The movie accurately shows that when Jobs and Wozniak started working on the Apple 1, Wozniak had a sideline business where people could phone in and get a Polish joke that he’d recorded. (Polish jokes were all the rage in 1970s. They were ethnicky enough to appeal to the ethnicky joke fans, but not so much to get you labelled a racist. Besides, nobody cares what gets said about Poles. Except for Poles.)

Sometimes instead of the answer phone taking the calls, Wozniak would answer the call himself and tell the joke. It was how he met his first wife.

This probably wasn’t the joke he told her, but it is in the movie:

“What’s long and hard and a Polish bride gets on her wedding night? A new last name.”

The way Jobs treated his girlfriend when she became pregnant with Lisa, and a few other things a reporter found out about him, was one of the things that cost Jobs the Man of the Year title from Time magazine.

Time changed the angle to be The Machine of the Year. Jobs was apparently hurt, and predictably vindictive, to the reporter who penned it after being very close for a long time.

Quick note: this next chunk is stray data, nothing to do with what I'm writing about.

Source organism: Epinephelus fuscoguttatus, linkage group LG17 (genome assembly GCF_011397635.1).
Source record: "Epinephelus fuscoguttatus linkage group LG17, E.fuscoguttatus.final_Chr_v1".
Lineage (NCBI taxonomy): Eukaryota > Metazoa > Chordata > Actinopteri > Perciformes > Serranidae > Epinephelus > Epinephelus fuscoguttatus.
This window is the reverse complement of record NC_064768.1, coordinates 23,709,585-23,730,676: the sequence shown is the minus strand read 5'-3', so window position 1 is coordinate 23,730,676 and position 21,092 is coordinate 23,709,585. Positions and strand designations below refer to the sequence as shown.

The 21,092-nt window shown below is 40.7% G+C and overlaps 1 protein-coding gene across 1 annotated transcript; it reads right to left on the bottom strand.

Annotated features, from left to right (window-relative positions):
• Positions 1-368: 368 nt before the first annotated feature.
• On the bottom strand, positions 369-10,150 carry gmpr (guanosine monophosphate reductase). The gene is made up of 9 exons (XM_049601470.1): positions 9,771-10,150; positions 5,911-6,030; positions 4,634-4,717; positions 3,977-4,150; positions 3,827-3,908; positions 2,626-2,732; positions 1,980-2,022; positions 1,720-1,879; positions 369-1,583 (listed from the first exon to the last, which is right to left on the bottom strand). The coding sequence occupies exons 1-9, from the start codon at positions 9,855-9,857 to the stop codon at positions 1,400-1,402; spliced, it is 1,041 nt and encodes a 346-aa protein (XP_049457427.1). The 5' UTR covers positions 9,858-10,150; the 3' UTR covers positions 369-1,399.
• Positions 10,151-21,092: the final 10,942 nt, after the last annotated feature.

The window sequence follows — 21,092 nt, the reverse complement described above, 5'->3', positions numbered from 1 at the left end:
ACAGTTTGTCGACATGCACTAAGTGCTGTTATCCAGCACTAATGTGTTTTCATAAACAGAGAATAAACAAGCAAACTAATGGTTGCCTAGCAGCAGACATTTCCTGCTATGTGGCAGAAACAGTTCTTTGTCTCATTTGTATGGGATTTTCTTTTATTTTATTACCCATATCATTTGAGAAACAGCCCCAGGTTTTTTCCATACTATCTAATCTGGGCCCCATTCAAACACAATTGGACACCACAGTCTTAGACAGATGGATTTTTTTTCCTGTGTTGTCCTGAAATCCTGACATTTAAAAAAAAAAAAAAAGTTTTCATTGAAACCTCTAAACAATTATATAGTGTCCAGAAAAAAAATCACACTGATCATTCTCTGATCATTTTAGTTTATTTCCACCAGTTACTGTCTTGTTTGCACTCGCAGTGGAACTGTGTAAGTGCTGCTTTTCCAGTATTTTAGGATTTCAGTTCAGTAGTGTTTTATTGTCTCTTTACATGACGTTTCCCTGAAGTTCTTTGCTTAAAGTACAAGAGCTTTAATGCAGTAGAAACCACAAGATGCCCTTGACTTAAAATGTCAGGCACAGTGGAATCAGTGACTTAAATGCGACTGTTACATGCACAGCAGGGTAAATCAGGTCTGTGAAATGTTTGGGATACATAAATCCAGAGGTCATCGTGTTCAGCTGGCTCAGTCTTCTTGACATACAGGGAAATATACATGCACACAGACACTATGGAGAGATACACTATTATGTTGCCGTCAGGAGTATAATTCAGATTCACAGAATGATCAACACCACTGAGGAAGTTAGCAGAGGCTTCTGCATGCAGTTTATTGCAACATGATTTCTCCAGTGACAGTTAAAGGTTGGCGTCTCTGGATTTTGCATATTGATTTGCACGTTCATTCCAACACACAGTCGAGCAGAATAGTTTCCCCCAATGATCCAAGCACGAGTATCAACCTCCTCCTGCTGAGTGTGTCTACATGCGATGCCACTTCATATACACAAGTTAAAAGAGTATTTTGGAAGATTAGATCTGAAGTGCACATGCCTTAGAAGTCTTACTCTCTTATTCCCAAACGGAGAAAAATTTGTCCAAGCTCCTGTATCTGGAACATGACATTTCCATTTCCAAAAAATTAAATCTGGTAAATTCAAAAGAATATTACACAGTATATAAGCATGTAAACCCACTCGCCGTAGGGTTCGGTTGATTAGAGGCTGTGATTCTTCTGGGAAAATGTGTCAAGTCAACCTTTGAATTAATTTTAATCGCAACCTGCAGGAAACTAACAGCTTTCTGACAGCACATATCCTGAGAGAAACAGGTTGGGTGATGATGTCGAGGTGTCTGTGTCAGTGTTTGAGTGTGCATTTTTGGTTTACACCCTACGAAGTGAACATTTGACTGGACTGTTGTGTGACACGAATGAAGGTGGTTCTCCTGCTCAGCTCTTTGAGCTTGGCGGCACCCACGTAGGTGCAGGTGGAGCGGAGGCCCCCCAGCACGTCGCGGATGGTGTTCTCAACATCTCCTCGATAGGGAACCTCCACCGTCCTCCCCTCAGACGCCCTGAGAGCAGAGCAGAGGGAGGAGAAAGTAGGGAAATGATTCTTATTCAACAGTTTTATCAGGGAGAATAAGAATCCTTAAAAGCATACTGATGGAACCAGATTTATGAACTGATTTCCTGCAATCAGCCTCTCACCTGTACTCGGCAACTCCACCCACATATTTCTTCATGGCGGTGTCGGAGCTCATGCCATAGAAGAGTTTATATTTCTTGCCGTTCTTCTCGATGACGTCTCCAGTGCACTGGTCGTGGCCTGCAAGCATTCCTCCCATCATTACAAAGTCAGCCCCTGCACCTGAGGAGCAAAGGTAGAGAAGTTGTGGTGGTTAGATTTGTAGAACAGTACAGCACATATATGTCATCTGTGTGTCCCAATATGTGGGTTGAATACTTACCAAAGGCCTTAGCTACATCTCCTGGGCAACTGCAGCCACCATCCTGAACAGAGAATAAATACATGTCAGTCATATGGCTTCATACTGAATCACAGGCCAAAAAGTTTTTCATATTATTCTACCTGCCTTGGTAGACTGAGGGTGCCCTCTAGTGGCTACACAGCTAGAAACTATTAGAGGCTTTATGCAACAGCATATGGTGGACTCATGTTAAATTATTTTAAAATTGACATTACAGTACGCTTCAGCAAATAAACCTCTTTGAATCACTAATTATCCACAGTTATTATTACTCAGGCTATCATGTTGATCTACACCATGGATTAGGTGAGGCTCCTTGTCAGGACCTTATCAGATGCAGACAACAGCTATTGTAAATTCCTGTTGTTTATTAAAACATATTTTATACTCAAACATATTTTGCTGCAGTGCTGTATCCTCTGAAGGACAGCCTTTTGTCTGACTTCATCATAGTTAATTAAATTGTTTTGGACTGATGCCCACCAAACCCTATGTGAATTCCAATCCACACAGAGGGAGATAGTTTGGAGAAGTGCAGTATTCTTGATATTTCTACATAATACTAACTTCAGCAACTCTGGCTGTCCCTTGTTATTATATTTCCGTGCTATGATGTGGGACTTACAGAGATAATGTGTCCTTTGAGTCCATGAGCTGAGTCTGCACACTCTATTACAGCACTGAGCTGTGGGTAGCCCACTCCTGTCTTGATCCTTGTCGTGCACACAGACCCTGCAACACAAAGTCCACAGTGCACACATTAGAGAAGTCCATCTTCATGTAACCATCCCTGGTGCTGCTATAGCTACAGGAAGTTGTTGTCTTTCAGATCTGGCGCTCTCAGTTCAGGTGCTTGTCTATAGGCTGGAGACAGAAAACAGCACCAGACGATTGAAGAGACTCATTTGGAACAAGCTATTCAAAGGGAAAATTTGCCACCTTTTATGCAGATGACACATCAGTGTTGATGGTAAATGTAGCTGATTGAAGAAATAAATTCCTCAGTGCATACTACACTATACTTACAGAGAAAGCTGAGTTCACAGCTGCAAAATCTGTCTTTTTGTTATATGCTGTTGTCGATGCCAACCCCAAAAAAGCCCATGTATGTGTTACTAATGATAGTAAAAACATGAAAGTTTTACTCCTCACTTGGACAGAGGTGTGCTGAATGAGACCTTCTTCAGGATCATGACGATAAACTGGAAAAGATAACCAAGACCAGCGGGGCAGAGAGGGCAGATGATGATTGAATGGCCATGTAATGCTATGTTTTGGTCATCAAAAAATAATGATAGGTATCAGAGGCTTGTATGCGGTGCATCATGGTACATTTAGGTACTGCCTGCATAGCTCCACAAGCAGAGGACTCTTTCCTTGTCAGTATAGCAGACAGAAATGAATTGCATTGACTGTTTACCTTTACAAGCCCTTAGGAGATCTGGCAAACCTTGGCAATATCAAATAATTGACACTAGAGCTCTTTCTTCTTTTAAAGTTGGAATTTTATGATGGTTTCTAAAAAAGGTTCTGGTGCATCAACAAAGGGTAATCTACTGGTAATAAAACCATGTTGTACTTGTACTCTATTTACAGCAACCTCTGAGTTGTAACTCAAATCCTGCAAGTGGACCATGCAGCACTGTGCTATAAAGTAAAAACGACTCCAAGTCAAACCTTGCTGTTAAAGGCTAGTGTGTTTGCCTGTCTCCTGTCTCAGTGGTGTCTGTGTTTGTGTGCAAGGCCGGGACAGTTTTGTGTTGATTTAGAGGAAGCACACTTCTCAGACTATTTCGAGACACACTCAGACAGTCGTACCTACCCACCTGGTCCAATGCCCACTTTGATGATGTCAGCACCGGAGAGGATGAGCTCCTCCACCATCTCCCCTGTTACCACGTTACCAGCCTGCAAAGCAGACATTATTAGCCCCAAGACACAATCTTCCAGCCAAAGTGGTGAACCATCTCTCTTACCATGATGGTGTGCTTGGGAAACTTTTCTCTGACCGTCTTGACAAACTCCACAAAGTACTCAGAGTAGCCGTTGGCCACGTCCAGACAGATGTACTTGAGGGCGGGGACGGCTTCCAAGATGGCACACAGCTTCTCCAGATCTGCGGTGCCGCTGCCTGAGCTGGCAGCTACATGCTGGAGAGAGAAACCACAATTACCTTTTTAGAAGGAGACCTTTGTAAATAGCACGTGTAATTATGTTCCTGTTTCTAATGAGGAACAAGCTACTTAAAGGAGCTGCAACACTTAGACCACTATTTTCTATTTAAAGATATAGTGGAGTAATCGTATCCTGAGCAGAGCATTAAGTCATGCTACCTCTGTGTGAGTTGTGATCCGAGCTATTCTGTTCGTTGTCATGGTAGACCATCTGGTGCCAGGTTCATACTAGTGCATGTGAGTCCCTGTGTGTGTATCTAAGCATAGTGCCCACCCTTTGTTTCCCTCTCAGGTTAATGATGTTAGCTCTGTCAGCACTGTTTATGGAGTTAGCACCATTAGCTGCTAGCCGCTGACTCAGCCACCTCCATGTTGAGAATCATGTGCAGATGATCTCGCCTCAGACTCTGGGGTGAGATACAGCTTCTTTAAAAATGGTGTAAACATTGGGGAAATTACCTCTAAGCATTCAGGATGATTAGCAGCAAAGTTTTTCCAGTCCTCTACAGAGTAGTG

All three on the panel said if people wanted a more enjoyable version of the pioneering days  days of personal computing, Pirates of Silicon Valley from 1999  does it better, and is funnier as well.

Bill O’Byrne is a failed practitioner in the art of making movies. He has an imaginary Masters degree in being able to sit goggle-eyed and stare at TVs for hours on end. He is previously the official astrologer for the New Zealand Army and once made a complete cock of himself in front of Douglas Adams in Palmerston North. He has assorted nonsense here: kiwispacepatrol.wordpress.com.
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One Response to “Bill O’Byrne’s Bargain Bin Blues: Jobs”

  1. I read that as bargain bin for blues job, oops must be Friday 🙂